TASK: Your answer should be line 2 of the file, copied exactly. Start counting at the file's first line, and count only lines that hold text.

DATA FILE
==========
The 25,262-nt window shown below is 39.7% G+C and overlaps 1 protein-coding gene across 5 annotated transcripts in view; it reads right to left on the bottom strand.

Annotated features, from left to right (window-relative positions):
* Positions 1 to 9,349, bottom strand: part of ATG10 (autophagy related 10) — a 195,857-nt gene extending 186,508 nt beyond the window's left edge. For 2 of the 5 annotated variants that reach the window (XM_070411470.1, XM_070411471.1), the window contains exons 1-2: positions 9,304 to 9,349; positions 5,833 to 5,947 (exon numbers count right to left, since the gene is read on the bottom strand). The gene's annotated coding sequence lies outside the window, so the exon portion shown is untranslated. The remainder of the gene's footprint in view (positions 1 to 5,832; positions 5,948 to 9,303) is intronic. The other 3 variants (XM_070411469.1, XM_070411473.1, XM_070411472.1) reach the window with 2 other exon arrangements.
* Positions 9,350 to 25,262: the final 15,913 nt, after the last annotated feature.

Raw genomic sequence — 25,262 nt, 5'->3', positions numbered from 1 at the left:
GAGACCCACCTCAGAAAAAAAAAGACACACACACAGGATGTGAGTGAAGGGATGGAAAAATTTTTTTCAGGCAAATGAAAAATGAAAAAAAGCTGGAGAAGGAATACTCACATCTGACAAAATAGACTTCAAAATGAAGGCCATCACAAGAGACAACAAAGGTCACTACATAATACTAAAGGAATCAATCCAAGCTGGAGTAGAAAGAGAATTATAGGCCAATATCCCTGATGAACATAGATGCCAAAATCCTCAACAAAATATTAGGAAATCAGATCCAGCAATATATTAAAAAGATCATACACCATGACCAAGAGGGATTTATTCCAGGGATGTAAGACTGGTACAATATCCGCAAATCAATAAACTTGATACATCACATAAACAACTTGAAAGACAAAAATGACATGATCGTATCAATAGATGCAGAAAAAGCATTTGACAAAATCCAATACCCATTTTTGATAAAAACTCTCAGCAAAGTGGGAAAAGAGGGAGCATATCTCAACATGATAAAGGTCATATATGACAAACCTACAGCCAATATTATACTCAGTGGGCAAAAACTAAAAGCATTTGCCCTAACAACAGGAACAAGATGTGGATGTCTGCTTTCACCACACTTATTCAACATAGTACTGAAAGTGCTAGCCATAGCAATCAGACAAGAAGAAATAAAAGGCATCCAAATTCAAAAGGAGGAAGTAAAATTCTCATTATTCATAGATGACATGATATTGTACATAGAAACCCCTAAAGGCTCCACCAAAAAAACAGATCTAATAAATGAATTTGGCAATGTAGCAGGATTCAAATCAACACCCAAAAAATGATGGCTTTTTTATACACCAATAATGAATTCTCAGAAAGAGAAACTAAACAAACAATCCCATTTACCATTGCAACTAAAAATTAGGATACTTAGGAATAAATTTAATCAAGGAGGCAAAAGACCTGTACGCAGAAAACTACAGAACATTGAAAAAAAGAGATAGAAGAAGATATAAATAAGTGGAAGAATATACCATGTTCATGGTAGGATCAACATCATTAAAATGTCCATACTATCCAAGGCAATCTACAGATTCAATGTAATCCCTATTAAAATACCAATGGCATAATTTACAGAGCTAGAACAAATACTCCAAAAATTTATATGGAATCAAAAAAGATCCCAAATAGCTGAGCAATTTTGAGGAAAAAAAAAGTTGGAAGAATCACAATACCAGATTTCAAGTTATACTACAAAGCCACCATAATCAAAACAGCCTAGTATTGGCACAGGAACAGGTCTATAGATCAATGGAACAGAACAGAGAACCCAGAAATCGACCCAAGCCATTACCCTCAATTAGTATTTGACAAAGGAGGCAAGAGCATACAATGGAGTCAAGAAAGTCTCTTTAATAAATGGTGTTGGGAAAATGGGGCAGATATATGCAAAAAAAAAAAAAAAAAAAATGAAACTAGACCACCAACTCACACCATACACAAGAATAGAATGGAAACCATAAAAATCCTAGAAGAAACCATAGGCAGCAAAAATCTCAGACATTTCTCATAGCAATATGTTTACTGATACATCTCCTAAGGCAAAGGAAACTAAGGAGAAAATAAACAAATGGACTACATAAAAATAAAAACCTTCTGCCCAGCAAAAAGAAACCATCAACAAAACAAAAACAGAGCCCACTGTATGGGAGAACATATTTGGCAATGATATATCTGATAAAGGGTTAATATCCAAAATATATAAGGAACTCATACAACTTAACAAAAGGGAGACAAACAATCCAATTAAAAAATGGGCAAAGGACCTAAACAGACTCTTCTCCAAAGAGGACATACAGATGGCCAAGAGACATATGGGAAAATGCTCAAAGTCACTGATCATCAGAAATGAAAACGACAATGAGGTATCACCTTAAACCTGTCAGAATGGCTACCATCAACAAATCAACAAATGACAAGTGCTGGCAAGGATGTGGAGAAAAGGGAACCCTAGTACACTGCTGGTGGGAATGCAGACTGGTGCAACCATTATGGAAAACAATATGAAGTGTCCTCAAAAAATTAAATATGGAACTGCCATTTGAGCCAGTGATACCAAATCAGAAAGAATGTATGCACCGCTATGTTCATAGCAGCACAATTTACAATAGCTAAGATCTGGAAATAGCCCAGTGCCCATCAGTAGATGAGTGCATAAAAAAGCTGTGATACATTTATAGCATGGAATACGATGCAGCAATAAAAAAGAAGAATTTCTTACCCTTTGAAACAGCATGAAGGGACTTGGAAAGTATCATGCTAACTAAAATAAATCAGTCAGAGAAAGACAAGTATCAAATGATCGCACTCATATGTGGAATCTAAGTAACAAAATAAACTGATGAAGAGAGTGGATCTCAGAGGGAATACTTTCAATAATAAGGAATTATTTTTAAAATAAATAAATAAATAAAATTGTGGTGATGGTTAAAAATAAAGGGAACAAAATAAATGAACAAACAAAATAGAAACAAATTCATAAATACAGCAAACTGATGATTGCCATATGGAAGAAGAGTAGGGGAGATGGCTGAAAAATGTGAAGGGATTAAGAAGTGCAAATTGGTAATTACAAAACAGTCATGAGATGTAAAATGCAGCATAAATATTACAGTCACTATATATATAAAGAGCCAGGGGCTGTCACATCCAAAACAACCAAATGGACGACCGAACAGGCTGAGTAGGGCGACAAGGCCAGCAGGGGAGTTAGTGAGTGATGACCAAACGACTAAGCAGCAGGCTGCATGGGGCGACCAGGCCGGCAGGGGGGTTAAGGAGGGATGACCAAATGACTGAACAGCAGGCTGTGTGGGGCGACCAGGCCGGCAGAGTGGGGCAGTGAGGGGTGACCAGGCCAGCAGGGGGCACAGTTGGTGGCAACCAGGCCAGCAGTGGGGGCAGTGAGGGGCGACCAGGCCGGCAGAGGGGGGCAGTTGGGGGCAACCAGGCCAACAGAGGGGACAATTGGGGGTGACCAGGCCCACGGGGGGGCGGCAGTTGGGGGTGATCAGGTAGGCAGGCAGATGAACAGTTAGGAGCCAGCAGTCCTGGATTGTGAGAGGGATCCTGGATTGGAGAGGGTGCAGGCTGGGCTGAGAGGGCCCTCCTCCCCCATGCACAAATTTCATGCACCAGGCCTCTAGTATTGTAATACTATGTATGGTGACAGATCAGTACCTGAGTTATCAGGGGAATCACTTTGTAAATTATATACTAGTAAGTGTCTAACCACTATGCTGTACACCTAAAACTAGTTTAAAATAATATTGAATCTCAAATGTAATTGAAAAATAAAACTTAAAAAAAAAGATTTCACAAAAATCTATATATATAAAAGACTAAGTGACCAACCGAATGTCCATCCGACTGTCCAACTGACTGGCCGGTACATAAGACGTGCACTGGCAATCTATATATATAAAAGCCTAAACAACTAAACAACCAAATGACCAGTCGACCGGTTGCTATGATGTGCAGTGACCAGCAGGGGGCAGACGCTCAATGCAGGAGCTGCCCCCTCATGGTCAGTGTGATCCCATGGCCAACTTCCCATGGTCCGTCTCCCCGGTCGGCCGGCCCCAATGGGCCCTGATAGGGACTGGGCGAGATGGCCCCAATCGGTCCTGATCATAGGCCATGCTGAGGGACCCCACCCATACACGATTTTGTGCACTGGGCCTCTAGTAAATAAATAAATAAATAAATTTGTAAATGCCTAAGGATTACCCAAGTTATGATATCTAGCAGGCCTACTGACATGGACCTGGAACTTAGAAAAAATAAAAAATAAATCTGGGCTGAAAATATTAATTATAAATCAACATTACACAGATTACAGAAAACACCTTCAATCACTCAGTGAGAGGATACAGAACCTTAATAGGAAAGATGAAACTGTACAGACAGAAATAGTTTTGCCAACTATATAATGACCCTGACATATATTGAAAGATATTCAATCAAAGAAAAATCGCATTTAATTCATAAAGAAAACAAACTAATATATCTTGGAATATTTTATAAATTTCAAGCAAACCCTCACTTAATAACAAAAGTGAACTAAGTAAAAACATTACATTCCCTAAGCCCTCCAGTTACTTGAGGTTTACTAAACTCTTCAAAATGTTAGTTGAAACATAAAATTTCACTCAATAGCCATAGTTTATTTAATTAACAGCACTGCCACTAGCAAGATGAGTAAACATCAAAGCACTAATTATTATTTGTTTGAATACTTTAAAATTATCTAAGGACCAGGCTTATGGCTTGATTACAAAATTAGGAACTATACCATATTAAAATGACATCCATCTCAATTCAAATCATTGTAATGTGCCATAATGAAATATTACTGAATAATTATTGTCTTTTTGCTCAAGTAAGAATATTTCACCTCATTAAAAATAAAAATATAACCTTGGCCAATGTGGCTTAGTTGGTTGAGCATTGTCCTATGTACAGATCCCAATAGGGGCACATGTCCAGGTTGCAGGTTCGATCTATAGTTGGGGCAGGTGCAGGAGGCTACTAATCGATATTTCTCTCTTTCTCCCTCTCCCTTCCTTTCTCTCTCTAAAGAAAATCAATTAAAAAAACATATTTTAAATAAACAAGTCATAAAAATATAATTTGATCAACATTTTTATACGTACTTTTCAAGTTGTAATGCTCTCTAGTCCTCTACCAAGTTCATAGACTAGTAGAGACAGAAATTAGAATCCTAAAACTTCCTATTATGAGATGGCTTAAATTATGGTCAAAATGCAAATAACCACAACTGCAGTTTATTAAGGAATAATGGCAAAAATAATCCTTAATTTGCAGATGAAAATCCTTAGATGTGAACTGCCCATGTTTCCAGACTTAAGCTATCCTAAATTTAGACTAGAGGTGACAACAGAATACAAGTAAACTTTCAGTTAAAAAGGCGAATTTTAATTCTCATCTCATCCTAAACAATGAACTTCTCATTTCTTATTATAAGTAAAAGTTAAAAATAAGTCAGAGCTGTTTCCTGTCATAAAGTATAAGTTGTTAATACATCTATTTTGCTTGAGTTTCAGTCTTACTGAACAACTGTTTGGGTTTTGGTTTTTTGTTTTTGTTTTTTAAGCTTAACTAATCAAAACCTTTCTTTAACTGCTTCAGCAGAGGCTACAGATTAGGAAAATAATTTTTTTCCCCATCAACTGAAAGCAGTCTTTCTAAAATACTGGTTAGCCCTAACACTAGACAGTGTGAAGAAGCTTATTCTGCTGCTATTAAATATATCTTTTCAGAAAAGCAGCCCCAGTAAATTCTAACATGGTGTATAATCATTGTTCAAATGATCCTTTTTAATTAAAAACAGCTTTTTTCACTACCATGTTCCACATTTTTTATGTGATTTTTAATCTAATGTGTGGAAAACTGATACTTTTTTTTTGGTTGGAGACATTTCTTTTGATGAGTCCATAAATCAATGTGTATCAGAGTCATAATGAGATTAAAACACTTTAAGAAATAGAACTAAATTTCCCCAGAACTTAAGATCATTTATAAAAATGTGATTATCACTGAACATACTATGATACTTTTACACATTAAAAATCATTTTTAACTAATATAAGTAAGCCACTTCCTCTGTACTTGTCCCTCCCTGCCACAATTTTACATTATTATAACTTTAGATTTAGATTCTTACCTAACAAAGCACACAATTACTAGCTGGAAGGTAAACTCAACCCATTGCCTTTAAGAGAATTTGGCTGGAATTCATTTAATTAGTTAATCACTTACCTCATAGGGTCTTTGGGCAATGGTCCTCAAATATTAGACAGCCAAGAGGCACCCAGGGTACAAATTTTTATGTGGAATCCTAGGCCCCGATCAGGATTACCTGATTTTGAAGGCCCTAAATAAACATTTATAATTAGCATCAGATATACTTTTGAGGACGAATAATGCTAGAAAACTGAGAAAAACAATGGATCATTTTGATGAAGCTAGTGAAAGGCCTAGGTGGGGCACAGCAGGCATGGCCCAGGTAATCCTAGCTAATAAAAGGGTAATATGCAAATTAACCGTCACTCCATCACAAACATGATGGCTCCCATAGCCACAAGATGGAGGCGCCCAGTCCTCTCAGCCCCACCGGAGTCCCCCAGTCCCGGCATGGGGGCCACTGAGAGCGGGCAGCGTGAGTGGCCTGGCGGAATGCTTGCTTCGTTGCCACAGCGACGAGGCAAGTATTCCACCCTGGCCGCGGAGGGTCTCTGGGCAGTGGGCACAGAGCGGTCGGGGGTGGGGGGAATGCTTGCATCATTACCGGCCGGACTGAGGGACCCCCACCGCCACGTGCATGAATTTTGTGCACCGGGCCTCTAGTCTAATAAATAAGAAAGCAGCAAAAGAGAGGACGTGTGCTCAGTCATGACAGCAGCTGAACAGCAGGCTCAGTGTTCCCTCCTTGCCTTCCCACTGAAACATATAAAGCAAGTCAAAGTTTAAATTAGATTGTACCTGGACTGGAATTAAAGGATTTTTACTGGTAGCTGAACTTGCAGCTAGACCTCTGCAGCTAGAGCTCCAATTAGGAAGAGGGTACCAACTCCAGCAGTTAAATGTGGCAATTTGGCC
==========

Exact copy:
Annotated features, from left to right (window-relative positions):